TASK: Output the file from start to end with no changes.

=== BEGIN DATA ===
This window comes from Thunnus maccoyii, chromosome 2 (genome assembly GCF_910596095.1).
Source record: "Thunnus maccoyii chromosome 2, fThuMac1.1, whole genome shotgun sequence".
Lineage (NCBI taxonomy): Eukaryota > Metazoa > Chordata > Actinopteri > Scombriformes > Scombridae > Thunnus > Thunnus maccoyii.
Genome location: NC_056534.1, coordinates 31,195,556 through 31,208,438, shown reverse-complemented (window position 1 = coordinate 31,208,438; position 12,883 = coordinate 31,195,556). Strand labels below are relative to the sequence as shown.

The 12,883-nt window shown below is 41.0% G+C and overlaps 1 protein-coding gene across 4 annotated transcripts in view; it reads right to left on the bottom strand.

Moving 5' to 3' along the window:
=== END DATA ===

This window comes from Thunnus maccoyii, chromosome 2 (genome assembly GCF_910596095.1).
Source record: "Thunnus maccoyii chromosome 2, fThuMac1.1, whole genome shotgun sequence".
Lineage (NCBI taxonomy): Eukaryota > Metazoa > Chordata > Actinopteri > Scombriformes > Scombridae > Thunnus > Thunnus maccoyii.
Genome location: NC_056534.1, coordinates 31,195,556 through 31,208,438, shown reverse-complemented (window position 1 = coordinate 31,208,438; position 12,883 = coordinate 31,195,556). Strand labels below are relative to the sequence as shown.

The 12,883-nt window shown below is 41.0% G+C and overlaps 1 protein-coding gene across 4 annotated transcripts in view; it reads right to left on the bottom strand.

Moving 5' to 3' along the window: